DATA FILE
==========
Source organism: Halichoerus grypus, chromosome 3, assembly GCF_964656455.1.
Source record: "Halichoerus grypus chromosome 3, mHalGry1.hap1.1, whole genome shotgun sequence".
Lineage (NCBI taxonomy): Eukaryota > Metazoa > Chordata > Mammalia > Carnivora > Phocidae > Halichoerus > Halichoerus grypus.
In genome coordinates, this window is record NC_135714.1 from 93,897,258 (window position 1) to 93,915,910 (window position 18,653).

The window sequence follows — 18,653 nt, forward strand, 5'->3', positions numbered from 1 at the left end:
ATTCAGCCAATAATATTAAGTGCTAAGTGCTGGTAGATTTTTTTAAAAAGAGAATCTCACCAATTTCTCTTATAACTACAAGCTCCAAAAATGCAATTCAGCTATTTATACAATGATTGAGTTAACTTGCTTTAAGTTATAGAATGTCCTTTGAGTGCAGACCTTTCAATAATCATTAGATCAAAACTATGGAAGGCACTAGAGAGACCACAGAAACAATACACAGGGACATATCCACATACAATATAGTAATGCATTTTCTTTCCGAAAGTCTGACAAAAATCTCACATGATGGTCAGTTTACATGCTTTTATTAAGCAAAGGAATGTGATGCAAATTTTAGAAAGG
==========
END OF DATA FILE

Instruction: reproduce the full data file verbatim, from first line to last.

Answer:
Source organism: Halichoerus grypus, chromosome 3, assembly GCF_964656455.1.
Source record: "Halichoerus grypus chromosome 3, mHalGry1.hap1.1, whole genome shotgun sequence".
Lineage (NCBI taxonomy): Eukaryota > Metazoa > Chordata > Mammalia > Carnivora > Phocidae > Halichoerus > Halichoerus grypus.
In genome coordinates, this window is record NC_135714.1 from 93,897,258 (window position 1) to 93,915,910 (window position 18,653).

The window sequence follows — 18,653 nt, forward strand, 5'->3', positions numbered from 1 at the left end:
ATTCAGCCAATAATATTAAGTGCTAAGTGCTGGTAGATTTTTTTAAAAAGAGAATCTCACCAATTTCTCTTATAACTACAAGCTCCAAAAATGCAATTCAGCTATTTATACAATGATTGAGTTAACTTGCTTTAAGTTATAGAATGTCCTTTGAGTGCAGACCTTTCAATAATCATTAGATCAAAACTATGGAAGGCACTAGAGAGACCACAGAAACAATACACAGGGACATATCCACATACAATATAGTAATGCATTTTCTTTCCGAAAGTCTGACAAAAATCTCACATGATGGTCAGTTTACATGCTTTTATTAAGCAAAGGAATGTGATGCAAATTTTAGAAAGG